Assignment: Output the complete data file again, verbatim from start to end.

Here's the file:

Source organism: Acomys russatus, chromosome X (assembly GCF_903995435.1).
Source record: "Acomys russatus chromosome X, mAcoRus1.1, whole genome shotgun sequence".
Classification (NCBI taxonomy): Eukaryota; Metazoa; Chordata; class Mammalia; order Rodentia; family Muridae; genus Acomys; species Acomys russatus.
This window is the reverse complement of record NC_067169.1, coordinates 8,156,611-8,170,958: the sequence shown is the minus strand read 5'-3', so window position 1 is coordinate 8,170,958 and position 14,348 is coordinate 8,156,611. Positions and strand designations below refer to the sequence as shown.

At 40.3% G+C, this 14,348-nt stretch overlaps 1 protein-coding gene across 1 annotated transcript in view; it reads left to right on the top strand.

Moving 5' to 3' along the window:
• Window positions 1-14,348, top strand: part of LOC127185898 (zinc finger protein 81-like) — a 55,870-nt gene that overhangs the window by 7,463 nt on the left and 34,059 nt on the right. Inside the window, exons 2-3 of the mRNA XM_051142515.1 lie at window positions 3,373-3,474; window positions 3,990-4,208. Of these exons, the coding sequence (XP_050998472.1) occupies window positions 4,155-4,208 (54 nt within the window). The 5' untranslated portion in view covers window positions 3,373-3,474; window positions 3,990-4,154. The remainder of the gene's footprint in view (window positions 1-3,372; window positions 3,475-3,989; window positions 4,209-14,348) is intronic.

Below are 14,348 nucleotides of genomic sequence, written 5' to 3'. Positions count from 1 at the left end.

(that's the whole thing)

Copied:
Source organism: Acomys russatus, chromosome X (assembly GCF_903995435.1).
Source record: "Acomys russatus chromosome X, mAcoRus1.1, whole genome shotgun sequence".
Classification (NCBI taxonomy): Eukaryota; Metazoa; Chordata; class Mammalia; order Rodentia; family Muridae; genus Acomys; species Acomys russatus.
This window is the reverse complement of record NC_067169.1, coordinates 8,156,611-8,170,958: the sequence shown is the minus strand read 5'-3', so window position 1 is coordinate 8,170,958 and position 14,348 is coordinate 8,156,611. Positions and strand designations below refer to the sequence as shown.

At 40.3% G+C, this 14,348-nt stretch overlaps 1 protein-coding gene across 1 annotated transcript in view; it reads left to right on the top strand.

Moving 5' to 3' along the window:
• Window positions 1-14,348, top strand: part of LOC127185898 (zinc finger protein 81-like) — a 55,870-nt gene that overhangs the window by 7,463 nt on the left and 34,059 nt on the right. Inside the window, exons 2-3 of the mRNA XM_051142515.1 lie at window positions 3,373-3,474; window positions 3,990-4,208. Of these exons, the coding sequence (XP_050998472.1) occupies window positions 4,155-4,208 (54 nt within the window). The 5' untranslated portion in view covers window positions 3,373-3,474; window positions 3,990-4,154. The remainder of the gene's footprint in view (window positions 1-3,372; window positions 3,475-3,989; window positions 4,209-14,348) is intronic.

Below are 14,348 nucleotides of genomic sequence, written 5' to 3'. Positions count from 1 at the left end.